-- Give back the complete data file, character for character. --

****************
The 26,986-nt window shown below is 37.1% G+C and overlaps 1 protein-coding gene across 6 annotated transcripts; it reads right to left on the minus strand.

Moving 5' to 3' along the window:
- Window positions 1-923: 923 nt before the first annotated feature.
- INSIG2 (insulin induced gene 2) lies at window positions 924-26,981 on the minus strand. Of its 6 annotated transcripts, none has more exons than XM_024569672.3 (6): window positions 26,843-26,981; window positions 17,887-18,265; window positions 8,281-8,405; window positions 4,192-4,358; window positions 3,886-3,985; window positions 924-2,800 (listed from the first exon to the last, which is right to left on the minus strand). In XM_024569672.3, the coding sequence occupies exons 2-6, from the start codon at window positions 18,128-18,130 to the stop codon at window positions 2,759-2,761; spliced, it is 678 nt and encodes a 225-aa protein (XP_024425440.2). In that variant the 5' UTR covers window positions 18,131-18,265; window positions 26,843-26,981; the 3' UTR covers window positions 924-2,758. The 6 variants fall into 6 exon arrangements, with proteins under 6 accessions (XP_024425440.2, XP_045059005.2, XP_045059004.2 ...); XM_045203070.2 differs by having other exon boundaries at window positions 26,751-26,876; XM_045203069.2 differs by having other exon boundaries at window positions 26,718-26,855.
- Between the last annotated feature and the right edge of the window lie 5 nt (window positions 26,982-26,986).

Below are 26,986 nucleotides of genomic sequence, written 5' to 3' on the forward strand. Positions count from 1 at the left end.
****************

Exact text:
The 26,986-nt window shown below is 37.1% G+C and overlaps 1 protein-coding gene across 6 annotated transcripts; it reads right to left on the minus strand.

Moving 5' to 3' along the window:
- Window positions 1-923: 923 nt before the first annotated feature.
- INSIG2 (insulin induced gene 2) lies at window positions 924-26,981 on the minus strand. Of its 6 annotated transcripts, none has more exons than XM_024569672.3 (6): window positions 26,843-26,981; window positions 17,887-18,265; window positions 8,281-8,405; window positions 4,192-4,358; window positions 3,886-3,985; window positions 924-2,800 (listed from the first exon to the last, which is right to left on the minus strand). In XM_024569672.3, the coding sequence occupies exons 2-6, from the start codon at window positions 18,128-18,130 to the stop codon at window positions 2,759-2,761; spliced, it is 678 nt and encodes a 225-aa protein (XP_024425440.2). In that variant the 5' UTR covers window positions 18,131-18,265; window positions 26,843-26,981; the 3' UTR covers window positions 924-2,758. The 6 variants fall into 6 exon arrangements, with proteins under 6 accessions (XP_024425440.2, XP_045059005.2, XP_045059004.2 ...); XM_045203070.2 differs by having other exon boundaries at window positions 26,751-26,876; XM_045203069.2 differs by having other exon boundaries at window positions 26,718-26,855.
- Between the last annotated feature and the right edge of the window lie 5 nt (window positions 26,982-26,986).

Below are 26,986 nucleotides of genomic sequence, written 5' to 3' on the forward strand. Positions count from 1 at the left end.